Home grooming is not really a big thing, if you know the basics. And it also improves your bond with your pup. All it needs is a few hours’ investment and a little attention on your part. But if you are still finding it hard, professional dog groomers are the best solution. After all you wouldn’t like to take chances with your best furry friend.
Do you share your dinner or perhaps a bite of your snack with your furry little friend? While dogs are just too cute to say no, especially when they look at you with those adorable puppy-eyes, human foods are not appropriate for dogs. The digestive system of dogs are different than that of humans and certain foods can actually be harmful for your canine.
It is important that you inculcate healthy food habits in your dog from as early as possible. But for that you need to discipline yourself as well. For instance, stop giving your dog treats throughout the day; instead, follow regular meal times. Also, avoid over-feeding your dog and don’t encourage feeding from the table. You need to teach your dog to differentiate between dog food and human food and provide them with high quality canine food that are designed to keep them healthy.
The following are 4 top food habits you need to teach your dog.
1. Feed Him Fresh Whole Foods
According to a Brandon pet care center, fresh vegetables and fruits are essential for your dog’s health. These whole foods are packed with live enzymes and fiber, which helps digestion and improves their defecation.
While dogs are carnivores and meat is their natural food, an all-meat diet also contains higher toxin levels. Fresh vegetables and fruits, on the other hand, help alkalize the body and help your dog avoid developing chronic diseases. In fact, vegetables and fruits can be a great alternative to the store-bought shelf-stable foods that you often serve as snacks.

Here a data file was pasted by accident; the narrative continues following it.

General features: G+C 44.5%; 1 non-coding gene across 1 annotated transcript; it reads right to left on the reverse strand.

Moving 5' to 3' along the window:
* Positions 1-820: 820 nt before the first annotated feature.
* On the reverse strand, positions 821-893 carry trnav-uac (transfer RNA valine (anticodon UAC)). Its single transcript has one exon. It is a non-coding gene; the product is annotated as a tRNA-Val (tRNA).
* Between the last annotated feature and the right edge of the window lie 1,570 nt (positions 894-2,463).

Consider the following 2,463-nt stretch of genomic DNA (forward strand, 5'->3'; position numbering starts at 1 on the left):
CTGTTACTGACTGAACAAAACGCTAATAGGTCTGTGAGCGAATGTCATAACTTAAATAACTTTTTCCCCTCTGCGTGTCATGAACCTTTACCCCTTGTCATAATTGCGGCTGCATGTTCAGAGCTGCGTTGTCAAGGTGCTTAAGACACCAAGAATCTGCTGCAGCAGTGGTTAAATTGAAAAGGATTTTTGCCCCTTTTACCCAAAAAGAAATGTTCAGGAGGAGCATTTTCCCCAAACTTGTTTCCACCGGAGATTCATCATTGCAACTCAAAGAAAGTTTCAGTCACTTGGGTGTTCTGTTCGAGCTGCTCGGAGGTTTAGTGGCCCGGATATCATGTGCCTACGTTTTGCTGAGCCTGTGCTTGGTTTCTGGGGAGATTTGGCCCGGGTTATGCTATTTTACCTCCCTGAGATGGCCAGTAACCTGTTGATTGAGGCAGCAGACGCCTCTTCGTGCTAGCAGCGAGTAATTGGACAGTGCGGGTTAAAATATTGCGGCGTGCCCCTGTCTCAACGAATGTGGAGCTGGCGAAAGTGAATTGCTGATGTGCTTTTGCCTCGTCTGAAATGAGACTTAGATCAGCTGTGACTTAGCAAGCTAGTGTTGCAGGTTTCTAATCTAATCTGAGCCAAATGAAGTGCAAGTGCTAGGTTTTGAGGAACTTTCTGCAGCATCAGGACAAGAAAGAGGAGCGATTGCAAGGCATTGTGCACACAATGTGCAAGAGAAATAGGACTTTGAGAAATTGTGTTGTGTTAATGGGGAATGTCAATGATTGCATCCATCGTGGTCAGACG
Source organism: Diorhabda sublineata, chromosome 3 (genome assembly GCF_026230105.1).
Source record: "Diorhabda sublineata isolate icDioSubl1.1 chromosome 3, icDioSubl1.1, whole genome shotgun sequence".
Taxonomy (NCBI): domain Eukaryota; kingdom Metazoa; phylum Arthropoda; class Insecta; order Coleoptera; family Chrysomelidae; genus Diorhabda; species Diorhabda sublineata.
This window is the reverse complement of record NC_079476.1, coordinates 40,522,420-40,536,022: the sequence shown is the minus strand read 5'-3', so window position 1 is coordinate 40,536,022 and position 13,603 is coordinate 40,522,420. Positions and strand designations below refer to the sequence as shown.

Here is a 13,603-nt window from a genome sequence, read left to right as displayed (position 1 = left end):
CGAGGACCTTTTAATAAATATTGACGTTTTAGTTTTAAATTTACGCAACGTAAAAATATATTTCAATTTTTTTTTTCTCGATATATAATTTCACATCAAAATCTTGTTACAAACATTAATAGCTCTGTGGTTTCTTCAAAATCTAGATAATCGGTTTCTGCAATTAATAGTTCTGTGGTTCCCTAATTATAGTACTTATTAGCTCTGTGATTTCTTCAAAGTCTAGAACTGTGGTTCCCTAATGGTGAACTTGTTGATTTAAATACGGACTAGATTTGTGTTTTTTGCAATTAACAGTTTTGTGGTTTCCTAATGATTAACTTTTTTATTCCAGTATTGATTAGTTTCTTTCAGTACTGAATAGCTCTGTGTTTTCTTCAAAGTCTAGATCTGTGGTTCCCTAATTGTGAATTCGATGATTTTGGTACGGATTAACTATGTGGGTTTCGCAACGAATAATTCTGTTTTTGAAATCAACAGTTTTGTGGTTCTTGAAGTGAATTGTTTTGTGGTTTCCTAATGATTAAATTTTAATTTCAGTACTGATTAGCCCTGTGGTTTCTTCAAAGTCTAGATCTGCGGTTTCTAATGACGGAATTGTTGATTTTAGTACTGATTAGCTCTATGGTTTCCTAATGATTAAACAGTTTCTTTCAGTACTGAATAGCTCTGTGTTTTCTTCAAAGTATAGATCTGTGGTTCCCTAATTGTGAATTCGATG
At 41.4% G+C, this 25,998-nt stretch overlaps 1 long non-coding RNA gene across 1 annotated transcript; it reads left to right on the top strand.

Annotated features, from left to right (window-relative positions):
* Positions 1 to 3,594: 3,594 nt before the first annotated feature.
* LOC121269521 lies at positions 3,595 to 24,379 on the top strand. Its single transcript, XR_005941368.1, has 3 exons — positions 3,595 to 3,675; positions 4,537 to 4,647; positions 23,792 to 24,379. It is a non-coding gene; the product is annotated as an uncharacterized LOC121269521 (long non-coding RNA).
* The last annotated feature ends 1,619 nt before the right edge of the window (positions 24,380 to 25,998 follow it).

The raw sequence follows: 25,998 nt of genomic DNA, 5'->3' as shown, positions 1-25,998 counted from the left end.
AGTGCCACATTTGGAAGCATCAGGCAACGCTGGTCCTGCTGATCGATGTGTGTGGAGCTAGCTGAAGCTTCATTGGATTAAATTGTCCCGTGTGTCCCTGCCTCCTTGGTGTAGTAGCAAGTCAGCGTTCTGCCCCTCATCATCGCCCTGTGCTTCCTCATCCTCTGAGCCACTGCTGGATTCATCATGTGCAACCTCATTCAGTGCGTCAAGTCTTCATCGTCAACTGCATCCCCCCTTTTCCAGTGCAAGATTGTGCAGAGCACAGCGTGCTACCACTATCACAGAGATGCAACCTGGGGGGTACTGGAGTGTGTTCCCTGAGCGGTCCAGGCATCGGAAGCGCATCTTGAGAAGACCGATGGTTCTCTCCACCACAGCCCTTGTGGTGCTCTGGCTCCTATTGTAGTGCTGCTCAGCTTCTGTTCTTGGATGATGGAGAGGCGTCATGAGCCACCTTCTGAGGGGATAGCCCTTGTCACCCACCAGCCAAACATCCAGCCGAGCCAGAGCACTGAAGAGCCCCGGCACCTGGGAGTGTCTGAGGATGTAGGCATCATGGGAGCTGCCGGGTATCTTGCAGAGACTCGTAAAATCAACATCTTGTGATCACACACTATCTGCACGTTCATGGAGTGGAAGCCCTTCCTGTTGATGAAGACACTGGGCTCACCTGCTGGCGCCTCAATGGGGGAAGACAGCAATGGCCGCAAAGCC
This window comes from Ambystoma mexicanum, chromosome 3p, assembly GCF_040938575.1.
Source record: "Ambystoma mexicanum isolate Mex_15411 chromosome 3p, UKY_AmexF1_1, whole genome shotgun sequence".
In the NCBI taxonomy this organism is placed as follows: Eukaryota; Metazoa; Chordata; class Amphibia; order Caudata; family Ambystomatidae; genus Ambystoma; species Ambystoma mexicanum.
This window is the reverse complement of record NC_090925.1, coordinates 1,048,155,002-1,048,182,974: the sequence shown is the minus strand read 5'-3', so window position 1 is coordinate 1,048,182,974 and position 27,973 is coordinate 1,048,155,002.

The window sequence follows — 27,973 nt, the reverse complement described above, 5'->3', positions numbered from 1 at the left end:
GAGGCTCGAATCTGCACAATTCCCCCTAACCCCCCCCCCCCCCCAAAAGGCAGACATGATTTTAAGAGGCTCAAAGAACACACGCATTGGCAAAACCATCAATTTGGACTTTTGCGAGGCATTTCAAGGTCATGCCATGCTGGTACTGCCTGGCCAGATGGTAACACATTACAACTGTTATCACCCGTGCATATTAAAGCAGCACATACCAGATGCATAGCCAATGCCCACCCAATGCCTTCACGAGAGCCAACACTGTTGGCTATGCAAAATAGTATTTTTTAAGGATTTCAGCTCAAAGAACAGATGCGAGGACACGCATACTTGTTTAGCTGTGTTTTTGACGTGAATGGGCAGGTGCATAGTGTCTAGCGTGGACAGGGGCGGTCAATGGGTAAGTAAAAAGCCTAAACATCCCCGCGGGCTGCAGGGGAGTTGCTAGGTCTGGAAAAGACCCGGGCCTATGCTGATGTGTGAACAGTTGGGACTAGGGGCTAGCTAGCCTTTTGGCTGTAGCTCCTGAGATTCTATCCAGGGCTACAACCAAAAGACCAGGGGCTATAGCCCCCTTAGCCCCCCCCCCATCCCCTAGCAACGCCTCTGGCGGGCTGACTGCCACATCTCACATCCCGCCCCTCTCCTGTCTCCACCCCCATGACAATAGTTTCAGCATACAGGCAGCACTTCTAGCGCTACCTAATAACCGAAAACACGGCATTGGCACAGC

These shelf-stable foods have a longer cooking processes, which kill many of the nutrients. As a result, synthetic nutrients are added to the products to retain their food value. However, unlike synthetic nutrients, fresh vegetables and fruits have nutritional co-factors that help the body to better absorb and assimilate the nutrients. So next time you want to treat your dog, try a piece of carrot. In fact, it is also a good bone substitute for your dog’s teeth and gum maintenance. Pure vegetables too is a great option for maximum nutrient absorption.
However, also remember that certain vegetables and fruits (and also parts of certain vegetables and fruits) can be poisonous for your dog and should be avoided. Talk to your vet before you start feeding your dog these whole foods.
2. Counter Condition Your Finicky Dog
Does your dog just sniffs his food and rejects all but a few bites? You probably have a finicky dog! Now, there are many reasons for his behavior, ranging from his health to what and how you are feeding him. A dog can become finicky if he is sick; so if you observe that your dog has not only lost his appetite, but is also avoiding regular play and behaves in a disengaged manner, it’s time to get a vet appointment and get a thorough check-up.